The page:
Chris Bowers has an interesting post on growing public willingness to reduce defense spending that really needs a chart to summarize Gallup’s polling on the question. They’ve asked each February for a number of years how people feel about the Pentagon budget:
As Chris says, it’s interesting to see that the public was in a pretty strongly militaristic mood before 9/11, back in February of 2001. That helps explain some of the reaction.
Beyond that, insofar as people want to use this data to urge politicians to show some sense on defense spending, I applaud their efforts. But I would also caution that this is one of many issues where I think the polling is pretty much irrelevant. The Bush administration has overseen a stead defense buildup throughout its term in office, and public opinion has been nominally hostile to this since at least February of 2003 and it would be hard to argue that they’ve paid a price for it. This is just simply the sort of thing that’s not a voting issue to anyone. Or, rather, defense spending surely is a voting (and campaign contributing) issue to people who make their living on defense contracts. Meanwhile, no matter how much Obama spends on defense, it’s inevitable that the GOP will criticize him for not spending enough. And that alone should guarantee that the “too little” numbers will tick back up in the direction of at least 30 percent.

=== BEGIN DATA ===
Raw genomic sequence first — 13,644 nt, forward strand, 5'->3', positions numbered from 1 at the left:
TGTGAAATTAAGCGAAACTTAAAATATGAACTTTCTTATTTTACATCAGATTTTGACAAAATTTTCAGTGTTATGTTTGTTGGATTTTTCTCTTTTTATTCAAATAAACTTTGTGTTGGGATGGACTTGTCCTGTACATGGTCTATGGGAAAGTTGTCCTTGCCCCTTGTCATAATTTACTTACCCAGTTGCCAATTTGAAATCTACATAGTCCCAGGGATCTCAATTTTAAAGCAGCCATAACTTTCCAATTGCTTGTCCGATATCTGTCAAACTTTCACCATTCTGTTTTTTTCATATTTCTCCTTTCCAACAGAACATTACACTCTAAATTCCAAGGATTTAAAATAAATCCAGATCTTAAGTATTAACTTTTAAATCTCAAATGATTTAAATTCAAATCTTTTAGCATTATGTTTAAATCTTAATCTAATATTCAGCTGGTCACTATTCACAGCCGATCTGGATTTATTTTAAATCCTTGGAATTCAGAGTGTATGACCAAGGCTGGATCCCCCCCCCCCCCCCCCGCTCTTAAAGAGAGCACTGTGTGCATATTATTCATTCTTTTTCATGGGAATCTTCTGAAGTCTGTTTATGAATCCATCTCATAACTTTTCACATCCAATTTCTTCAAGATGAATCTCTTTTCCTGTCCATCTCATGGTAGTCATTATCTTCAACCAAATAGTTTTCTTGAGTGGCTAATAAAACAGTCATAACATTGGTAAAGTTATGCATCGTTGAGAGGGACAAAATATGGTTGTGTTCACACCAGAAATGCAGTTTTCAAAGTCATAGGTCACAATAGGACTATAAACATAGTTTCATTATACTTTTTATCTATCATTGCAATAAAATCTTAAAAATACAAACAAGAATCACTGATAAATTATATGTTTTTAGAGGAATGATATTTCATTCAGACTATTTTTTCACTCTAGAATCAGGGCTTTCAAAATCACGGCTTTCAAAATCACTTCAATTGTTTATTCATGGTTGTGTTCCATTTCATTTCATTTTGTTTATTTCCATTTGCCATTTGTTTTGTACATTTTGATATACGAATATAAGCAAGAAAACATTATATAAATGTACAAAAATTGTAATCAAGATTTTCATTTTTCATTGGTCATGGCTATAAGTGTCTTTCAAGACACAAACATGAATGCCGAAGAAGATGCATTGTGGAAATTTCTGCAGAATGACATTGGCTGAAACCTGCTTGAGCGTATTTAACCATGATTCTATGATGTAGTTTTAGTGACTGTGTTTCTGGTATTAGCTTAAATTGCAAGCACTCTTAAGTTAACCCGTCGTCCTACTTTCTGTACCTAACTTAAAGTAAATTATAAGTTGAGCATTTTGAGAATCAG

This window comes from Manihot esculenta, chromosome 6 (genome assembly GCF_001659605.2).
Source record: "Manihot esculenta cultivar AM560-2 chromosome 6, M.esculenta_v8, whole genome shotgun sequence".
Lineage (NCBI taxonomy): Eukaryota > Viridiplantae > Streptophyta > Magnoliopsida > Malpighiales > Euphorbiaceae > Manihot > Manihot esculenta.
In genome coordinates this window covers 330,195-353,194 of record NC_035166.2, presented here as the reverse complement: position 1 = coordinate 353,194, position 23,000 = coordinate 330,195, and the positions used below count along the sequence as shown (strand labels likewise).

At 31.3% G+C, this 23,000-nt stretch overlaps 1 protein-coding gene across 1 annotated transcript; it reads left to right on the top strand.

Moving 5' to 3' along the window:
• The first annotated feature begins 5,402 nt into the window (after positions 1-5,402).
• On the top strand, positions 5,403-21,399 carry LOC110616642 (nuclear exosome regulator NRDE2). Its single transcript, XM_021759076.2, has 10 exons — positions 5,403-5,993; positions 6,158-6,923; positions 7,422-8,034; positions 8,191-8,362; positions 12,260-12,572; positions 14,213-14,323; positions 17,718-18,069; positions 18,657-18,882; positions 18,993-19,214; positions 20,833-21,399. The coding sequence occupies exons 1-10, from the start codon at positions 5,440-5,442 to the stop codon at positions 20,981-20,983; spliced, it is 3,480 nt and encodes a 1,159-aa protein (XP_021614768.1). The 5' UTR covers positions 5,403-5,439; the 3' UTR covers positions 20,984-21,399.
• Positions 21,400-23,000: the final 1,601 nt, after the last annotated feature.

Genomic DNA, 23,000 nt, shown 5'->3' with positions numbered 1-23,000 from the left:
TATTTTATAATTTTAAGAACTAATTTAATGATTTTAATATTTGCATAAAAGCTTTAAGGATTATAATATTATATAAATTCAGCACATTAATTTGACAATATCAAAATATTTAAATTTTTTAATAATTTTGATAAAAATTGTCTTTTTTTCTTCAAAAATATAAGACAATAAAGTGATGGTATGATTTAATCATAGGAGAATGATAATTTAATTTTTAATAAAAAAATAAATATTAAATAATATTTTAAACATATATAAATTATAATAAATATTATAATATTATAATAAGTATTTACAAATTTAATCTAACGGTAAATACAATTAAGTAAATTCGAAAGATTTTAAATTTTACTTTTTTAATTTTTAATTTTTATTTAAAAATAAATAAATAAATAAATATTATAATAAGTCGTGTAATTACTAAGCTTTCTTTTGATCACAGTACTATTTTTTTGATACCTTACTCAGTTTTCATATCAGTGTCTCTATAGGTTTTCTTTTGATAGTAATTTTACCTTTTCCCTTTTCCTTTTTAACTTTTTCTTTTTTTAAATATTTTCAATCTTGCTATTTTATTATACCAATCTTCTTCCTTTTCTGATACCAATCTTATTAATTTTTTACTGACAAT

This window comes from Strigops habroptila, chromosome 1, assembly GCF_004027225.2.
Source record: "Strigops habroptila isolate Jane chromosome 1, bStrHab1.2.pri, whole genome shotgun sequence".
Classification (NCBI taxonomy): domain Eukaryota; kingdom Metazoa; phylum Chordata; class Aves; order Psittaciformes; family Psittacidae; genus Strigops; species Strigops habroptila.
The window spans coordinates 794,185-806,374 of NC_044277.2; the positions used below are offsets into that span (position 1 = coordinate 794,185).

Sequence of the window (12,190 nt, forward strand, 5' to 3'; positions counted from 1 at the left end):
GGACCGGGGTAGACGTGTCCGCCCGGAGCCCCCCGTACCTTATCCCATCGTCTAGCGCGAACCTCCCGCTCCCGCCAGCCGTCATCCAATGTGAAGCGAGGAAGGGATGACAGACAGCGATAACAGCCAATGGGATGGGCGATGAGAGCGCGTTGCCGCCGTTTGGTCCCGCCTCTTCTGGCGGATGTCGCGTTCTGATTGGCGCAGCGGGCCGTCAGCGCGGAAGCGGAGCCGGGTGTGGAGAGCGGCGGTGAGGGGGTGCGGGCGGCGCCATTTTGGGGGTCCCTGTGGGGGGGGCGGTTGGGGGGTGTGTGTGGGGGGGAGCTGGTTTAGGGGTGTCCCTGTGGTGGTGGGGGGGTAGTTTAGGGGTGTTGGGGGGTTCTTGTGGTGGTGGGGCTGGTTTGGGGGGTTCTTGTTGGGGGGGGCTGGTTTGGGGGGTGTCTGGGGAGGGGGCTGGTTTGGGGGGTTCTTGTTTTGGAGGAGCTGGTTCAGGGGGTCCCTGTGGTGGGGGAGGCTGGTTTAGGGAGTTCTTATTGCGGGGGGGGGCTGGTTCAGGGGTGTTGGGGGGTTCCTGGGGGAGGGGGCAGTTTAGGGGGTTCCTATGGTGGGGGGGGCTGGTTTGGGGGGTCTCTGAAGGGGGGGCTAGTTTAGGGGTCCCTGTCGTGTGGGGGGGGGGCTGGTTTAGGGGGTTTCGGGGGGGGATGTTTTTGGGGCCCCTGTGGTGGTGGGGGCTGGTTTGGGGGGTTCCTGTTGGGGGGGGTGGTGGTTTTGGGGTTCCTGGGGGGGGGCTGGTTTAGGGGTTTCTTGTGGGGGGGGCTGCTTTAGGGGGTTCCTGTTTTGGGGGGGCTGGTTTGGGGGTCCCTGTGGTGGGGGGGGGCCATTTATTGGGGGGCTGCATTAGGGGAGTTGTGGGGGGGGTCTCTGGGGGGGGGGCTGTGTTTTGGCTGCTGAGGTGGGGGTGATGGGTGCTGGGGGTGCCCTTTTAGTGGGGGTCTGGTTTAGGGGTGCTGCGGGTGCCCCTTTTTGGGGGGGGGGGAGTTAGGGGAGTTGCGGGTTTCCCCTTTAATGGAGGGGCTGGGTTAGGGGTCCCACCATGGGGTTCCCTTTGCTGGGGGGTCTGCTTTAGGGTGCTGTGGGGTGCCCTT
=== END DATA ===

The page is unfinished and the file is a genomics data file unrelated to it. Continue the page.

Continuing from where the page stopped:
The serious point, politically, would be that on this issue — like many others — politicians actually have an enormous amount of leeway. A decision to pare back the defense budget would meet a lot of criticism, but the public seems perfectly open to it. And at the end of the day, an administration is going to be judged on its results, not on what people thought of the FY 2010 budget back in 2009.